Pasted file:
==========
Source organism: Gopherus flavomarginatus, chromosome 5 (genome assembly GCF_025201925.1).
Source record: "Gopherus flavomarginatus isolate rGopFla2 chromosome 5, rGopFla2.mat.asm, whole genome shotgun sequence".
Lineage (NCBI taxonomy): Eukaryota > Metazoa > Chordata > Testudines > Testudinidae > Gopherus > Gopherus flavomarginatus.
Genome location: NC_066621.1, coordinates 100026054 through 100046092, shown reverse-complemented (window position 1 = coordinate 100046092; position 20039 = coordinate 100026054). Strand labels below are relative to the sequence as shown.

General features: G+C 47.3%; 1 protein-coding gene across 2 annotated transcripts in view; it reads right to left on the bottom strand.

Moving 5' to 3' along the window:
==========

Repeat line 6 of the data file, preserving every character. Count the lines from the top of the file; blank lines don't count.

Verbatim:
Moving 5' to 3' along the window: